Asset pricing theory tells us that there is no arbitrage in the economy if and only if there exists a pricing kernel (also called a stochastic discount factor). In an equilibrium setting, the pricing kernel is given by the marginal utility of optimal consumption.
Once a pricing kernel is given, zero coupon bond prices are determined. We show that pricing kernels that give rise to meaningful term structure models are uniquely determined by their drifts. This result enables us to develop precise connections among the pricing kernel approach, the Heath-Jarrow-Morton framework and the Flesaker-Hughston formulation of positive interests. As applications of these connections, we demonstrate that any Heath-Jarrow-Morton model can be supported by a Cox-Ingersoll-Ross production economy, and we provide a way of verifying positivity of interest rates directly from the primitive data of the Heath-Jarrow-Morton framework. Our result also yields a new class of positive interest rate models that can fit any type of initial yield curve, match the variances and covariances of bond returns, and yet have tractable expressions for bond prices and forward rates.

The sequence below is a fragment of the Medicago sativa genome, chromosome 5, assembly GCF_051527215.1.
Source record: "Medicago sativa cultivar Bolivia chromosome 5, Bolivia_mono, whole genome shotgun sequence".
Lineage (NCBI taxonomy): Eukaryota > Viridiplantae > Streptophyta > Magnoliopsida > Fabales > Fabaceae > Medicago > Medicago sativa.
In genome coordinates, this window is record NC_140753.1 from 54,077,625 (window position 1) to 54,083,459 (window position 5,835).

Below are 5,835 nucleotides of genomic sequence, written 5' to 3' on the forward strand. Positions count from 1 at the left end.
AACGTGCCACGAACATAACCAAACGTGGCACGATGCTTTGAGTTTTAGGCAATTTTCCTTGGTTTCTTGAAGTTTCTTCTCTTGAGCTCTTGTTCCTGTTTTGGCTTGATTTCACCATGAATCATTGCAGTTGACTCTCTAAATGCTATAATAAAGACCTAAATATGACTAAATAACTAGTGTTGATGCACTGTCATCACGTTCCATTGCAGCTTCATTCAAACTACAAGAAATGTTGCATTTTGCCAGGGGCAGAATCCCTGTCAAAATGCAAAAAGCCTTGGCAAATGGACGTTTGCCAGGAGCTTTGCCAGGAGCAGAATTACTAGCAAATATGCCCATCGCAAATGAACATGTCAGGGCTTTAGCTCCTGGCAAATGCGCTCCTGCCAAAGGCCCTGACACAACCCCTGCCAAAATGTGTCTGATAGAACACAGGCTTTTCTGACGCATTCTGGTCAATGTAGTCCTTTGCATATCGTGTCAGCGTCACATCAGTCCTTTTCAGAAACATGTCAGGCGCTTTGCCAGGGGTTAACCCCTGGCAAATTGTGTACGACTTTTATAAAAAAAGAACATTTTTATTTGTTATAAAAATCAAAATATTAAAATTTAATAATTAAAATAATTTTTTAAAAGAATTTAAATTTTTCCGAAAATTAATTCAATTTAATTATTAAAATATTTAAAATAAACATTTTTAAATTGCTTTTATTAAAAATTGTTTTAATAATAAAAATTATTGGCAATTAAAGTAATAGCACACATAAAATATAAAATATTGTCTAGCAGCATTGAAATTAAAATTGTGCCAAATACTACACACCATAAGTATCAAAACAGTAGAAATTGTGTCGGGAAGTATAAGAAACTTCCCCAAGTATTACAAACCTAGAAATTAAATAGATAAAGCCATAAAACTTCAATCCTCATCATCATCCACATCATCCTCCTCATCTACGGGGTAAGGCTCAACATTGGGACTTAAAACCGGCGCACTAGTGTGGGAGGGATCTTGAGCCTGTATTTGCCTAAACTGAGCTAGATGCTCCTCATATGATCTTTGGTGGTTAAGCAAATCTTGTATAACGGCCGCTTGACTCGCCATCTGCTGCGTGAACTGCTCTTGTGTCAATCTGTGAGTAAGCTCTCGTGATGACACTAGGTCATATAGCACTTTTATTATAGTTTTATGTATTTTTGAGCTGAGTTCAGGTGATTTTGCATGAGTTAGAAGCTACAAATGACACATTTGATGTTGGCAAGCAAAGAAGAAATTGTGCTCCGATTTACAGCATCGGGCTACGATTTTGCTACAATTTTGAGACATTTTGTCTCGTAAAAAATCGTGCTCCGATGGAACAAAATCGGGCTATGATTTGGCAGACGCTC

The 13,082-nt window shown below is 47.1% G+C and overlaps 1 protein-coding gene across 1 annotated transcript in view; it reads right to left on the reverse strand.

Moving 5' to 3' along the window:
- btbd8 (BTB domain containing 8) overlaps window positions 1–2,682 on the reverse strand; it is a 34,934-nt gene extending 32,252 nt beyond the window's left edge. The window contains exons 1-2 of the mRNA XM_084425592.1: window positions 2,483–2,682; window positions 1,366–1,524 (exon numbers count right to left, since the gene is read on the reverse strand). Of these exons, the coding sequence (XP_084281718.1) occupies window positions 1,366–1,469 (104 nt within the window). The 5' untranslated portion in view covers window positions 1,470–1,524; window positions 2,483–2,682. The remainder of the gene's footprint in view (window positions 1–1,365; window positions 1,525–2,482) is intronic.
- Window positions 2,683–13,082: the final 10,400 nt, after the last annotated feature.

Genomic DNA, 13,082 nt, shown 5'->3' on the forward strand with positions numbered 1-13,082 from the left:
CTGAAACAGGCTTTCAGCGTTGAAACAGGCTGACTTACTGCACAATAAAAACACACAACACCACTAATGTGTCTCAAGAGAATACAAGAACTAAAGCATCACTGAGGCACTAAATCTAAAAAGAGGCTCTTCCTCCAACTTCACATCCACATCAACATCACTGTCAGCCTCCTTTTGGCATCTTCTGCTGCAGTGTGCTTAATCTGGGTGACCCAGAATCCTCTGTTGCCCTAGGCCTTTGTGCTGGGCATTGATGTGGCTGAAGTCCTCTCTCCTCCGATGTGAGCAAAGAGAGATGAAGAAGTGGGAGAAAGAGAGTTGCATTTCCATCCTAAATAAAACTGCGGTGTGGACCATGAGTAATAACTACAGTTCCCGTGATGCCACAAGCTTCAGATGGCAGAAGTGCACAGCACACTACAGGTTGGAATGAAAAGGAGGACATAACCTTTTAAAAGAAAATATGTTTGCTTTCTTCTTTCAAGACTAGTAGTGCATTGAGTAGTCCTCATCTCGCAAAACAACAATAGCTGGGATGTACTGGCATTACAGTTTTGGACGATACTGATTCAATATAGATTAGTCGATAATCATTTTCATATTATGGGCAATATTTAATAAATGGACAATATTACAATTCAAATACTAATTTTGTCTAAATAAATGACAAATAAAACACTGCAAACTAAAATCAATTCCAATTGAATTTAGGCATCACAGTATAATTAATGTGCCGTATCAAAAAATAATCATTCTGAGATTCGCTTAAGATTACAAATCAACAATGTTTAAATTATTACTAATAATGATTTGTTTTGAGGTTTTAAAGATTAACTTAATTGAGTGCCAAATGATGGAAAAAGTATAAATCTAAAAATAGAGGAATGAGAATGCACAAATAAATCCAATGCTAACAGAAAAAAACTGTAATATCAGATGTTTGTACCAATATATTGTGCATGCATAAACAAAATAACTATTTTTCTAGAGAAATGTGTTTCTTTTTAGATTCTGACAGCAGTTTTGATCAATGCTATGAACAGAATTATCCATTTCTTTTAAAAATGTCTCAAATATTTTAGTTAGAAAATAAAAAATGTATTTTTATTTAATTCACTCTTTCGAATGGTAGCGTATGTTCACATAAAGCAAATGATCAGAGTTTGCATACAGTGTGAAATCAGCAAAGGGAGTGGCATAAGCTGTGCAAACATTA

Hansen and Jagannathan use maximum pricing errors to assess the misspecification of pricing kernels. We propose an alternative way based on large deviation theory. The key idea is to use relative entropy to measure the distance between the empirical measure and the set of measures that lead to correct pricing under a given pricing kernel. This relative entropy measure is shown to represent the rate at which the probability of correct pricing decreases.
The application of our approach to the existing observable pricing kernels shows that the degree of misspecification for different pricing kernels is more varied using the relative entropy measure than using Hansen and Jagannathan's maximum pricing error criterion, which does not provide a lot of variety in specification errors across all the tested models. Also, our ranking of pricing kernels is slightly different from Hansen and Jagannathan's ranking in that the pricing kernel in the power utility model is less misspecified than the one in the logarithmic utility model.